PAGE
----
Durban III – UK to withdraw
Sep 15, 2011 | Sharyn Mittelman
The Jewish Chronicle reported on September 14, that the UK will not participate in upcoming UN sponsored Durban III anti-racism conference to be held on September 22 because it did not want to engage in an event with antisemitic association. The Durban conferences are known to have been hijacked by antisemitism and anti-zionism. British Prime Minister David Cameron stated that the Durban conferences saw “open displays” of “deplorable anti- Semitism,” and said it would be “wrong” to engage in such events.
The UK is now the tenth UN member state to have pulled out of Duban III, and it joins the company of Israel, Germany, the US, Canada, Italy, Austria, Australia, the Czech Republic and the Netherlands who have already withdrawn from the Durban conference.
Anne Bayefsky, a leading human rights scholar said: “Britain’s pullout will be a serious blow to the UN and Durban III’s standing, and immediately raises the stakes for France in particular.”
Bayefsky also recently reviewed the final document which is to be signed on to at Durban III. It appears to be just as bad as critics of the Durban process had feared. She notes:
“Western negotiators at the U.N. caved in to the demands of envoys from Islamic states to renew a modern-day form of the decades-long U.N. smear campaign alleging that the Jewish state is racist. Diplomats agreed on a new “anti-racism” declaration that went public Friday at noon…
The final sticking point in negotiations, conducted at U.N. headquarters over the last two months, was whether the original Durban Declaration adopted in 2001 in Durban, South Africa, would be reaffirmed. Passed just three days before 9/11, with the enthusiastic participation of Yasser Arafat, the Durban Declaration grossly discriminates against Israel – the only one of 192 UN members charged with racism in the document.
On Thursday, Islamic states led by Benin, as well as South Africa and the rest of the bloc of developing states called the G-77 – which constitutes a majority of UN members – held firm to their demand to reaffirm the whole message of the 2001 declaration. Western opposition fell apart….
The document also catapults the Durban Declaration and its racist-Israel libel into the center of the U.N.’s “anti-racism” agenda. It “reaffirms” – actually for the first time – that the Durban Declaration is “a comprehensive framework and solid foundation” for combating racism. It downgrades the relative status of the U.N. racism treaty, which has been on the books for 46 years; negotiators refused to repeat even the 2009 Durban II statement that the treaty was “the principal international instrument to prevent, combat and eradicate racism, racial discrimination, xenophobia and related intolerance” or to call for the treaty’s universal ratification.”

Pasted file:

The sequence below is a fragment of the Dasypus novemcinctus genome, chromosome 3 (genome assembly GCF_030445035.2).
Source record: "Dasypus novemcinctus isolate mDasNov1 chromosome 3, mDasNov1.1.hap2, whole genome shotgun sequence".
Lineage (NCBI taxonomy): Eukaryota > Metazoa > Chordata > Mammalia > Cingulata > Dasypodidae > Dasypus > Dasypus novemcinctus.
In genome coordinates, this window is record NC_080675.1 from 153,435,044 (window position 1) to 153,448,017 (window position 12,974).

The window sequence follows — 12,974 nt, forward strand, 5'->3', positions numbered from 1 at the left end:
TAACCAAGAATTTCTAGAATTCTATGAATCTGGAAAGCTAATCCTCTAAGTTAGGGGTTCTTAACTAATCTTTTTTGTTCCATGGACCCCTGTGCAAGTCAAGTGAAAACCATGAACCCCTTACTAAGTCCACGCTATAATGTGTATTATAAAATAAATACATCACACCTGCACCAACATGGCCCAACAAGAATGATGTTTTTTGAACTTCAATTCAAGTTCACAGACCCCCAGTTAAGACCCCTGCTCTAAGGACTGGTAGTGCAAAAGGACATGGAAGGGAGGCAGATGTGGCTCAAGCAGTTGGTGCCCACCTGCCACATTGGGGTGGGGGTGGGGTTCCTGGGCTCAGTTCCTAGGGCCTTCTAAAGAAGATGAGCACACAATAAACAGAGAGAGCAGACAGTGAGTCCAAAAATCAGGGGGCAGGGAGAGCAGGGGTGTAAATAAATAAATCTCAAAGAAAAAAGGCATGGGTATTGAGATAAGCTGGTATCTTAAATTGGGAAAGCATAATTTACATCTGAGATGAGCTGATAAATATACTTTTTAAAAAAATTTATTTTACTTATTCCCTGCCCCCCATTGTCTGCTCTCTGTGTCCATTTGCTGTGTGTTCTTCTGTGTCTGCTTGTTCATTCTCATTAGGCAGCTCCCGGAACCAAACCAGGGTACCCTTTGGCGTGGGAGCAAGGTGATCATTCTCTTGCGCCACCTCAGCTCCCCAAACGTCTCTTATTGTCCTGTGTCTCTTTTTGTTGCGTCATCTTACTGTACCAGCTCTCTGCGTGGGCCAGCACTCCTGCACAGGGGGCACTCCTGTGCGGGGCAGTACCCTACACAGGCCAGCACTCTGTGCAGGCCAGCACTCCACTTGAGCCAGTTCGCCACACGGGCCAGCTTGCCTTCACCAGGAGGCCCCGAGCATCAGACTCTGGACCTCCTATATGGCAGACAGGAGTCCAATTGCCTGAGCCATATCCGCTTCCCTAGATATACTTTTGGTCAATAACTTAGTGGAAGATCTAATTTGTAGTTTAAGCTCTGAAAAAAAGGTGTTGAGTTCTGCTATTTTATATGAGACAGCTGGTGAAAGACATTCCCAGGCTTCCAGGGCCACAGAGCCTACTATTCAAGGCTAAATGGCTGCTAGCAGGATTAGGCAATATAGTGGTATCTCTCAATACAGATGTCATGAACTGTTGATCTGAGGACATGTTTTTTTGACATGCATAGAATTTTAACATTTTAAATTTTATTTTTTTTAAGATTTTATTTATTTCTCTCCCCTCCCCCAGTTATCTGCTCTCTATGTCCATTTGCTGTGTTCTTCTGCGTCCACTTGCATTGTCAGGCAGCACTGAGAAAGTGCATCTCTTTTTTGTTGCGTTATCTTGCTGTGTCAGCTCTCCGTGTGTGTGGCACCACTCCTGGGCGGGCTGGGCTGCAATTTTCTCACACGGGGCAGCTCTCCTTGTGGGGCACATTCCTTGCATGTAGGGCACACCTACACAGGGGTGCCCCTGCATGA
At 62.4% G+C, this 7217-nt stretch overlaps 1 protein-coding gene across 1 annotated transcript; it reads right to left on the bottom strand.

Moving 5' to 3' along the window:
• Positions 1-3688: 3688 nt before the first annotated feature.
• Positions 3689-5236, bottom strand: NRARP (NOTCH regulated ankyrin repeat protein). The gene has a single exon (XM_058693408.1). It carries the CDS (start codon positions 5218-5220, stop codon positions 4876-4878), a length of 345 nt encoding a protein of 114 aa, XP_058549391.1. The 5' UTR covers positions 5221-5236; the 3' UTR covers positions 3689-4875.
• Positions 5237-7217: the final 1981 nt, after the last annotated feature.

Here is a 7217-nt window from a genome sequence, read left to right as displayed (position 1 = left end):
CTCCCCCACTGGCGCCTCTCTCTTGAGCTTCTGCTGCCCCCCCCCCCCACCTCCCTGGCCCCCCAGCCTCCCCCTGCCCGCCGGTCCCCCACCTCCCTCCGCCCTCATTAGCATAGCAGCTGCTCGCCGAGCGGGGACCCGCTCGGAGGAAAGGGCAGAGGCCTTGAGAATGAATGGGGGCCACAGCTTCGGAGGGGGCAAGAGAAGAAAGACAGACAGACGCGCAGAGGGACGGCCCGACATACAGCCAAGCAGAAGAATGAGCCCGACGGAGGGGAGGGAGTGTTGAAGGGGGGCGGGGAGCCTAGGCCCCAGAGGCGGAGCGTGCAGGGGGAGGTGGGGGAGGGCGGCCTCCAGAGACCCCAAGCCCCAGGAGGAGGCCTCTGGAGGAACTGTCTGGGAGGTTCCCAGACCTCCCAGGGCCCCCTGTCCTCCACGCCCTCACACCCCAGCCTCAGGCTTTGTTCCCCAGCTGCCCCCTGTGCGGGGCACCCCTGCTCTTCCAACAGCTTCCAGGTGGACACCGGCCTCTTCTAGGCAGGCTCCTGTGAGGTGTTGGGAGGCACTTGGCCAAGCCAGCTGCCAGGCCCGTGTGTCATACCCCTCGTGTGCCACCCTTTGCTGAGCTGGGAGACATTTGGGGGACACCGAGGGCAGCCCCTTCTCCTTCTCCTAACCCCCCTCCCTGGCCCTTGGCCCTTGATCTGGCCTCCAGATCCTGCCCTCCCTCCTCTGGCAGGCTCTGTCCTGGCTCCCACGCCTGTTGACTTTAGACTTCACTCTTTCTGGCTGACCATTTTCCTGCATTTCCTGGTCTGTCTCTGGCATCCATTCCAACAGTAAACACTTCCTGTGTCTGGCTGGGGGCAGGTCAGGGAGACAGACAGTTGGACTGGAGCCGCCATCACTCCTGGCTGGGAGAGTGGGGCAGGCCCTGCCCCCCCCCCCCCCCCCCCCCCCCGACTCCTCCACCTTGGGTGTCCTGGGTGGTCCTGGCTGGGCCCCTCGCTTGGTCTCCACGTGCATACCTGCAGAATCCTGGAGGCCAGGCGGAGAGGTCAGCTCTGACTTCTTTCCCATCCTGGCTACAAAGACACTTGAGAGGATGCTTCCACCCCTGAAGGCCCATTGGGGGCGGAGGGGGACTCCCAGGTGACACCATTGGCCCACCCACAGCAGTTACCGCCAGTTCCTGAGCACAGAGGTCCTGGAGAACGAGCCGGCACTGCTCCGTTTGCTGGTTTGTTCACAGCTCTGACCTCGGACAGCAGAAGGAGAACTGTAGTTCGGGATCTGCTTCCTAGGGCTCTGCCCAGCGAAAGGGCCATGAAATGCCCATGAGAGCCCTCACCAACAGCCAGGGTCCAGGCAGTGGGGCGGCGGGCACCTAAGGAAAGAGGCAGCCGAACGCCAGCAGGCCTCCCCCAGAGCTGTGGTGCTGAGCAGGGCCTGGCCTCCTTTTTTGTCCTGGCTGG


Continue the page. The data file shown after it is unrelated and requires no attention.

The truth is that unlike the UN’s original anti-racism treaty – the 1965 ” International Convention on the Elimination of All Forms of Racial Discrimination” the Durban conferences were intended to fight racism, but become hijacked by antisemitism and anti-zionism.
In 2001 at Durban I, Israel was the only nation mentioned as a source of racism, which effectively equated Zionism with racism. An article in Camera paints a picture of the antisemitism present at Durban I:
“Jews were singularly denied the right to participate in proceedings at the conference because they could not be “objective.” Security officials told representatives of Jewish groups that their safety could not be guaranteed. Protesters carried signs stating that if Hitler had finished the job there were would be no state of Israel and no Palestinian suffering.”
At the Durban II Conference in 2009 Iranian President Mahmoud Ahmadinejad, a key speaker, referred to the Holocaust as an “ambiguous and dubious question”. Following Ahmadinejad speech, about 40 delegates withdrew from the Durban conference.
The NGOs accepted to attend the Durban III conference are also very telling. An NGO that is allowed to attend include ‘North South XXI’ – an organisation closely linked to Libya’s Gaddafi, and Mouvement contre le racism et pour l’amitié entre les peuples (MRAP), an NGO that accuses Israel of “ethnic cleansing and apartheid.” According to Anne Bayefsky all NGOs that requested credentials to attend the Durban III were granted permission except for four groups:
“Excluded are organizations from Denmark and Nepal that represent the Dalits (sometimes referred to as “outcasts” or “untouchables”), one little-known group dealing with human rights in Iraq, and the Swiss-based U.N. Watch, despite its close relations to the Obama administration and its support for U.S. membership on the U.N. Human Rights Council.”
There are also some new revelations about how the original Durban conference went so badly astray. An article in Camera reveals how it was actually a decision pushed by the World Council of Churches (WCC) that “made Durban worse” in 2001, causing the removal of a key provision related to the condemnation of antiSemitism.
The countries – including Australia – who have withdrawn from Durban III should be applauded for showing moral leadership, and those who remain should consider whether they really want to be part of conference that promotes racism and intolerance – the very things which the Durban conferences were intended to fight – now that the official document has been released, making it crystal clear that this conference is going to be no improvement on its infamous predecessors.